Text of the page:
Things happen. We are wound up, and our complex mechanism of cogs: our emotions, social graces, spirituality, common sense, rest and relationships, deal with the energy that is generated. Under normal circumstances, we are able to release our tension appropriately, creatively, beautifully.

But sometimes, our mechanism is a bit battered. Over time, as we cycle through coiling and uncoiling our springs, we get out of sync with ourselves. The mechanism jams. The switch fails. Our spring gets tighter and tighter with no way of releasing the tension. Eventually, the energy has to go somewhere.

Perhaps we implode.
Perhaps we explode.
Perhaps we seize up completely.

Repairing a jammed clockwork mechanism is a simple task, but it takes a bit of time and care, and you need the right tools.

20160414_111528Can you give your own clockwork mechanism a check-up?
What winds you up?
What helps you to release tension healthily?
Are you feeling tightly wound at present?
What tools do you need to dismantle your own mechanism, release the tension, and reset the spring?

The Annunciation: A meditation on partnering with God

This meditation can be used in different ways. You could sit with it for a while and take time to reflect on different words and phrases. But most of us flick by things like this at more of a pace: just more words that we absorb in our hurried catching up. That’s okay too. This piece is intentionally short for that reason. Maybe a word, an idea or a question will remain with you into the day. Stop here for as long as you are able. And no longer. Use this place as a quiet pause, a deep breath, a moment for your soul to listen and speak.

It might help you to know the story that has inspired this piece. If so, you can read it here.


She could have said no, you know.
Even as the angel told her what would be, Mary still had a choice.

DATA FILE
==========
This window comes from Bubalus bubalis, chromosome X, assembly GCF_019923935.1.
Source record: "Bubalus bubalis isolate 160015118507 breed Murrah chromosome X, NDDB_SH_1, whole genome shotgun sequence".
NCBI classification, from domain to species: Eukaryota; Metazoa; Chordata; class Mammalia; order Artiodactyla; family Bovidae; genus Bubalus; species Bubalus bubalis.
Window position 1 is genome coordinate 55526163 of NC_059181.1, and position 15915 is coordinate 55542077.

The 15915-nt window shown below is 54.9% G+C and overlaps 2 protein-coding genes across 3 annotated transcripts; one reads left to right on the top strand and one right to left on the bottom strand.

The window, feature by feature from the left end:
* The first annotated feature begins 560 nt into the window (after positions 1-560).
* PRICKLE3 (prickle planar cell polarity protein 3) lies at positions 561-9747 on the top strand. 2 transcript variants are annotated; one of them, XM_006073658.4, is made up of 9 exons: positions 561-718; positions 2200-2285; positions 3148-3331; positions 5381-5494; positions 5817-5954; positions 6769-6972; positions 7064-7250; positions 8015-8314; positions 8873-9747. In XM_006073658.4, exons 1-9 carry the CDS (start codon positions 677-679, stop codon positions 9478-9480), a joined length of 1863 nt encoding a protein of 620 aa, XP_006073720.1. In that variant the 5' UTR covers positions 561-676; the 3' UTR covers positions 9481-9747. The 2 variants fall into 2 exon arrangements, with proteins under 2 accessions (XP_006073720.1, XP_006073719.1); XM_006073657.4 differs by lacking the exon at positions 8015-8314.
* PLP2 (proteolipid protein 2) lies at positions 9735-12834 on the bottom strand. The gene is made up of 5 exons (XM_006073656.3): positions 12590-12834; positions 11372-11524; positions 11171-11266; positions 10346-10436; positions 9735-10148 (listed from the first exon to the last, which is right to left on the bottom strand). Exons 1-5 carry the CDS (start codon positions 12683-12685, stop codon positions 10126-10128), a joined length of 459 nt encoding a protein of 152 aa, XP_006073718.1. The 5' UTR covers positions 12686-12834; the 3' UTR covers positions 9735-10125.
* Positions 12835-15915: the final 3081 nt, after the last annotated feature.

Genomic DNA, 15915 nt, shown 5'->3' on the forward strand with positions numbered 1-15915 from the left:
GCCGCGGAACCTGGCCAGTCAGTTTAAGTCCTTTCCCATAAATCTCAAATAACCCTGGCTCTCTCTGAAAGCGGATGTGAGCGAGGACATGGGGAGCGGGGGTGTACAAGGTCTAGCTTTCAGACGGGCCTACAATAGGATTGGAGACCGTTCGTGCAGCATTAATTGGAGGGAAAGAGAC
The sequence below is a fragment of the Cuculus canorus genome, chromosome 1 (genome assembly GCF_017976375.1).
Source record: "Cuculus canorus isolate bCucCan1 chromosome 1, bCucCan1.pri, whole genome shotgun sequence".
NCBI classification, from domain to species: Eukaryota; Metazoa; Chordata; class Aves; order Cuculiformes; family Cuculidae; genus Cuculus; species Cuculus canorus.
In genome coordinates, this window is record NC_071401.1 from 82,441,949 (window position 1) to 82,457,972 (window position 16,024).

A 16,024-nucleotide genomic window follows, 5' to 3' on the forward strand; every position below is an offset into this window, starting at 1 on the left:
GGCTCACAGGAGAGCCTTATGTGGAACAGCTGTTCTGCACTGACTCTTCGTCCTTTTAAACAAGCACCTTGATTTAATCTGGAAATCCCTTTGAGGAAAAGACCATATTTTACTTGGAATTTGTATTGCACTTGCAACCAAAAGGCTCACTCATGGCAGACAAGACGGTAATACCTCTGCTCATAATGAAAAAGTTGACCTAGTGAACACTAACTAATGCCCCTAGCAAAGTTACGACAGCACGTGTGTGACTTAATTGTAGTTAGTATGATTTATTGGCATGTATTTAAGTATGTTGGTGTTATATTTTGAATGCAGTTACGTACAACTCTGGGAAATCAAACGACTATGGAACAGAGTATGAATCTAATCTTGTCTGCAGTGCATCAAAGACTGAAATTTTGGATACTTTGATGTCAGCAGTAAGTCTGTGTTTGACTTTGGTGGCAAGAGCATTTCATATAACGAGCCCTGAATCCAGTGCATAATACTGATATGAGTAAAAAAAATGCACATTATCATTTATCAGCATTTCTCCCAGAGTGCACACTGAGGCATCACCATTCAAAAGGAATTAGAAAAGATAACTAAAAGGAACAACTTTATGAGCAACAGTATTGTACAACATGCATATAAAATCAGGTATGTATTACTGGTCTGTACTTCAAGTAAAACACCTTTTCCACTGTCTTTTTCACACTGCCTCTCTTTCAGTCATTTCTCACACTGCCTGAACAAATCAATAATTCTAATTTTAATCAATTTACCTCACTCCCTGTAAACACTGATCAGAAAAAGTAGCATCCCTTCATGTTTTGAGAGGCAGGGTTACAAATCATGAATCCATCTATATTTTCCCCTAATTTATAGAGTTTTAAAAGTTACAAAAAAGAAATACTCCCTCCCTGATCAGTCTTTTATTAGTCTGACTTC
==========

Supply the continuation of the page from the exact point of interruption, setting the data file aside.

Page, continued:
The angel waited for her response.

God sought Mary’s yes.
He wanted her permission, her assent.

Mary could not have done this alone.
But neither could God.

Nothing will be impossible with God, says the angel.
And nothing would have been possible without Mary.

Mary needed God.
God needed Mary.

God’s suggestion
and
Mary’s assent
heralded an alliance of Heaven and Earth.
A union so perfect, so complete, so potent, that it would set the world alight.

And so as Mary cradled that embryo – then foetus – then baby, with her body, so God himself cradled Mary.
She became overshadowed by the Most High: held, protected, empowered.

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Have I known moments of annunciation? Perhaps…

…a creeping feeling of what will be.
…a prompt to become more fully who I really am.
…a nudge towards my destiny.
…an invitation to partner with God and await what unfolds ahead of me.

I don’t have to say yes.
But are there things that God cannot do without my yes?

Do I ponder, perplexed and disturbed as Mary was, on how God might be using my own moments of annunciation – and my quiet submission to them – to change my own small corner of the world?

And do I know that I am cradled, even as I seek the courage to say “yes”?